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Counterpoint: Let's fix medicare, instead of destroying it

National Post | June 21, 2014 12:01 AM ET
by: Monika Dutt, Maude Barlow and Rick Turner

Writing in the National Post, Marni Soupcoff called Brian Sinclair, an aboriginal man who died needlessly in a Winnipeg ER waiting room, a "martyr to medicare" ('A martyr to medicare,' June 11). She proceeded to use his tragic case to justify two-tier health care, as if vulnerable people, such as Mr. Sinclair, would benefit from a U.S.-style system where some people get to pay privately to jump the queue. The evidence from around the world suggests that this is not the case.

A constitutional challenge to medicare law in British Columbia, supported by Ms. Soupcoff's organization, the Canadian Constitution Foundation, threatens to do away with the universal public health-care system in our country. The case could lead to the end of Canadian public health care as we know it and leave us with a U.S.-style system, where some people get served and others are forced to wait.

The legal case is being driven by Dr. Brian Day, the owner of the Vancouver-based for-profit Cambie Surgery Centre, which unlawfully bills patients for health-care services. Dr. Day claims that the defining principle at the heart of Canadian medicare — that health care be provided according to patients' needs, not their ability to pay — is unconstitutional. He hopes to remove the rules that prevent a U.S.-style system from taking hold here in Canada. If Dr. Day wins in B.C., those laws will inevitably be struck down across Canada, which will undermine our entire universal public health-care system. A win for Dr. Day would be a loss for all Canadians.

Provinces protect fair and equal access to care by prohibiting doctors from charging for services already covered under provincial insurance plans. If you're sick, you get health care, and you don't get it any faster if you have more money. If Dr. Day wins, physicians will be permitted to charge patients any amount they like. The rich will get faster care than the rest of us.

Allowing some patients to pay for faster care does not take the pressure off the public system, as many have argued. Doctors can only take care of one patient at a time, and when they are serving rich private patients first, they are not available to serve the rest of us, even when our need is greater.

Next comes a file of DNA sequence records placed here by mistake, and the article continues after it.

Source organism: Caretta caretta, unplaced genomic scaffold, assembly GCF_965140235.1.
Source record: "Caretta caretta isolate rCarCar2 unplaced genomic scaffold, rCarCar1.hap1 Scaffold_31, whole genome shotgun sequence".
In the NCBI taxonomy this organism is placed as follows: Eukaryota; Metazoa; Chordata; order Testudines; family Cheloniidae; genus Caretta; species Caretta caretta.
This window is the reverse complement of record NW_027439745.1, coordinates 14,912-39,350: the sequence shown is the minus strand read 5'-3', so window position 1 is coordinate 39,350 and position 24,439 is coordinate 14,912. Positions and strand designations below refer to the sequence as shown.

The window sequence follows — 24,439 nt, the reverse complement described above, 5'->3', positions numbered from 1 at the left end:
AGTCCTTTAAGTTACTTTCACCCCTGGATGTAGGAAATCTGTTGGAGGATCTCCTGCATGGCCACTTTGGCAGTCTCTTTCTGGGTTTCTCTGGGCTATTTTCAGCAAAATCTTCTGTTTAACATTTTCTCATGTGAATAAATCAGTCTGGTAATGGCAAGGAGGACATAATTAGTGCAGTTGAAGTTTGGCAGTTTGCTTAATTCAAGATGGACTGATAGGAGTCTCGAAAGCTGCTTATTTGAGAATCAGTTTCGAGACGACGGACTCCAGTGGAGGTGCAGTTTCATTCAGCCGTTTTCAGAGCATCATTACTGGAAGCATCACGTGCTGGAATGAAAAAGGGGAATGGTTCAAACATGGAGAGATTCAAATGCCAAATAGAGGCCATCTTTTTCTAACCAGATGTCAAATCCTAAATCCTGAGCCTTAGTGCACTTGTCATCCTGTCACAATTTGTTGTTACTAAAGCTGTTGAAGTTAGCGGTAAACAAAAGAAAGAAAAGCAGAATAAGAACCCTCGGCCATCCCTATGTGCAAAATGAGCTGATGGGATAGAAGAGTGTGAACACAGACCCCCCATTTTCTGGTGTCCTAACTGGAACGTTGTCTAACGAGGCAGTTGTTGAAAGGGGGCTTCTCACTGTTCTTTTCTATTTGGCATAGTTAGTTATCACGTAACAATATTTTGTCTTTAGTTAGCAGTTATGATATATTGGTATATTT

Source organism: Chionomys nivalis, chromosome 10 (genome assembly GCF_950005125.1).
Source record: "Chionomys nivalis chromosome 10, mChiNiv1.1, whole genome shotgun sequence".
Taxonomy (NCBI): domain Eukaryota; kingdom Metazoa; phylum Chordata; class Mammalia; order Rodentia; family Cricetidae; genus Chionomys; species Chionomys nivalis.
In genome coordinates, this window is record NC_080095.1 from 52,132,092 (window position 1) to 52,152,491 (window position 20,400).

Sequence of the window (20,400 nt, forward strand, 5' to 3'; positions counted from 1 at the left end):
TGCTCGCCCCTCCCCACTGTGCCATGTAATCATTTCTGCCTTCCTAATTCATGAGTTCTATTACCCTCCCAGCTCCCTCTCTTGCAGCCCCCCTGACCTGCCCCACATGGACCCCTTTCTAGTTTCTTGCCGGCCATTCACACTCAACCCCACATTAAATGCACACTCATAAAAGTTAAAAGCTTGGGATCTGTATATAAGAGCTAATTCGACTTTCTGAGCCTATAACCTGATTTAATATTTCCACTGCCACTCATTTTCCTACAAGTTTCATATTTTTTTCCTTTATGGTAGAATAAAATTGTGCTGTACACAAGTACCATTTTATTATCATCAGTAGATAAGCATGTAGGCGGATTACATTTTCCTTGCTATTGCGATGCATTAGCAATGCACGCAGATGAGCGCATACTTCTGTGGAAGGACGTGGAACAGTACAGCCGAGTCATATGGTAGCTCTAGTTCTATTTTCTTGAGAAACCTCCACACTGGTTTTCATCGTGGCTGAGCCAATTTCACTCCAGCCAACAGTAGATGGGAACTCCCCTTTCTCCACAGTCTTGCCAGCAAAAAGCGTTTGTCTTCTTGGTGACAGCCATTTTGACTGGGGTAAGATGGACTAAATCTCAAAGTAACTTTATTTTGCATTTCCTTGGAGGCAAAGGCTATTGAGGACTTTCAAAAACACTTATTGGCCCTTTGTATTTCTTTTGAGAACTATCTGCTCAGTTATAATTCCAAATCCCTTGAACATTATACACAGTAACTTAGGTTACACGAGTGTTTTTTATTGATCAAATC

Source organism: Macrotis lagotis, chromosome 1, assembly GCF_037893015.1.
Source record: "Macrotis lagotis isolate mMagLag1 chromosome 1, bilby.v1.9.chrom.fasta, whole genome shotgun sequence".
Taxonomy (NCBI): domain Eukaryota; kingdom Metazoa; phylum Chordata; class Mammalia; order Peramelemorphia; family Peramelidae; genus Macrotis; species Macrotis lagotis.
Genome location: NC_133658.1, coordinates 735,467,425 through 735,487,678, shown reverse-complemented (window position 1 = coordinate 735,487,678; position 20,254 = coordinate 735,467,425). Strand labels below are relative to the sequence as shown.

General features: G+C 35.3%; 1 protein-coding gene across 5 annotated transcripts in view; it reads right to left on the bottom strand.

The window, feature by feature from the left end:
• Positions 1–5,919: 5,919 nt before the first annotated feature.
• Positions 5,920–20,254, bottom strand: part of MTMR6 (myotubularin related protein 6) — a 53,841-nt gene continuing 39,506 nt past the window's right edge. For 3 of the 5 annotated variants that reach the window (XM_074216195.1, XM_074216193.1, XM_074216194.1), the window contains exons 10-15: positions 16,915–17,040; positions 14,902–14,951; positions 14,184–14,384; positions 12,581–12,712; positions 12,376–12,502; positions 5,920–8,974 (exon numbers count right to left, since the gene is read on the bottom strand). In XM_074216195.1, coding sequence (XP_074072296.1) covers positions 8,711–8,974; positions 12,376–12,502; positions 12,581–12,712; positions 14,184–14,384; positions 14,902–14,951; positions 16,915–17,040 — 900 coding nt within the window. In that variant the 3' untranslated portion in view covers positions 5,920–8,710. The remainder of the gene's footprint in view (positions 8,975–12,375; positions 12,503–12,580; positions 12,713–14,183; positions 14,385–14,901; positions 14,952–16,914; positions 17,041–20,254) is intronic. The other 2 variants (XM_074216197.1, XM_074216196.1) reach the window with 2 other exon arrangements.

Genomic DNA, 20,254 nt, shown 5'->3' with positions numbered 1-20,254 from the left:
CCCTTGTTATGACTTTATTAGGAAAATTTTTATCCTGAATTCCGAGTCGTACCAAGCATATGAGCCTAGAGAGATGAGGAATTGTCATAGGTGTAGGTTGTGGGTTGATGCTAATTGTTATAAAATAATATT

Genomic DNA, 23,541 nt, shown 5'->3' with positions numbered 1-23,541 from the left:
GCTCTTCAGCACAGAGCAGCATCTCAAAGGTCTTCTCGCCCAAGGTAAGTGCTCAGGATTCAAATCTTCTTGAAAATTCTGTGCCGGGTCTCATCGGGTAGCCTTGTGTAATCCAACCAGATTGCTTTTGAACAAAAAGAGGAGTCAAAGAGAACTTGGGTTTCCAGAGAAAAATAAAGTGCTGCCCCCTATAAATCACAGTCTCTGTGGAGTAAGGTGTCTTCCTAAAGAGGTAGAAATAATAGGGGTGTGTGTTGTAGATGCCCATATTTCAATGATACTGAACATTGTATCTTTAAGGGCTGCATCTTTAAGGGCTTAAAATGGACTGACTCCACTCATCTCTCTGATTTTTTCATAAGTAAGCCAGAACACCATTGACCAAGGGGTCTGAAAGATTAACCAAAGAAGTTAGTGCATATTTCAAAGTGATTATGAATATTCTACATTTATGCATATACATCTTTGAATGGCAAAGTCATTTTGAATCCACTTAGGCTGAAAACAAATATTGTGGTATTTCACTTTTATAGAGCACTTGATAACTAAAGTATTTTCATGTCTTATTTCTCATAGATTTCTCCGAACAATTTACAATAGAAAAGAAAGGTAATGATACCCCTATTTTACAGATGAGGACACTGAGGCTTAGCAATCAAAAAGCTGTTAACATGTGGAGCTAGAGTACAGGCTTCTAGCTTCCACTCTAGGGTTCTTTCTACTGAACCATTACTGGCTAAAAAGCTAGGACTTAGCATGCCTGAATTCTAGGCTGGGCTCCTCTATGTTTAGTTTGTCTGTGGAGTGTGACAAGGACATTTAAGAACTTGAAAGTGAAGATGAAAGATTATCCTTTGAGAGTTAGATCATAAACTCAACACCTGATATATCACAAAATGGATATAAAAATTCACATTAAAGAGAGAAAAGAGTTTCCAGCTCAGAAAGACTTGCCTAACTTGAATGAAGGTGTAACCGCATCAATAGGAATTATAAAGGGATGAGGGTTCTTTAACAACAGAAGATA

While the elite might get faster care, an abundance of evidence shows that for-profit hospitals reduce access to care for everyone else. Studies in Canada, Europe and the U.K. show that patients who can't pay, and whose doctors work in both the public and private systems, have the longest wait times. Australian research shows that private, for-profit clinics drain the limited supply of doctors and other health professionals from the rest of the health-care system, lengthening waiting times for all but those who can afford expensive private insurance.

There is no evidence that private, for-profit care results in better outcomes. None. Anywhere in the world. Canadian studies show that for-profit health care has worse health outcomes than not-for-profit care. Evidence from the U.S. shows the same. If all the evidence shows that Dr. Day's proposed changes will lengthen waits and create worse health outcomes, then what this case really comes down to is profit.

A provincial audit of Cambie Surgery Centre and the associated Specialist Referral Clinic found that patients were unlawfully billed an extra $491,654 in just 30 days. In one case, a Cambie patient was billed $7,215 for services that would only have cost $1,288.04 in B.C.'s public health-care system. Auditors also found over $66,000 in overlapping claims — evidence that suggests double dipping for the same services.

Although physicians at the Cambie Surgery Centre charge some patients nearly six times the actual cost of a procedure, Dr. Day is claiming that his constitutional challenge promotes human rights. Yet, encouraging rich Canadians to buy health care and jump the queue ahead of the rest of us does just the opposite.

We certainly need improvements to our system. Let's focus on those that benefit everyone, regardless of income. Across Canada, there are dozens of innovative projects that improve access, quality and cost-effectiveness, while protecting equitable access to care. The Alberta Bone and Joint Institute, for example, was able to reduce wait times from 11 months to 9 weeks for hip and knee surgery. Expanding public projects and efficiencies that have proven to reduce wait time, and continuing to innovate within medicare, represents the best future for the Canadian health-care system.

Canada does not need health reform through an end-run in the courts that's driven by for-profit clinic owners. What we need is evidence-based improvements to reduce wait times in emergency rooms and for elective surgeries. And that means we need government leaders who are committed to improving medicare. Poll after poll shows that Canadians favour investment and innovation in publicly funded health care to improve the system, not the expansion of a profit-driven system that benefits the few and harms the many.

Dr. Monika Dutt is chair of Canadian Doctors for Medicare and a public health and family physician in Cape Breton. Maude Barlow is the national chairperson of the Council of Canadians. Rick Turner is co-chair of the B.C. Health Coalition.

 

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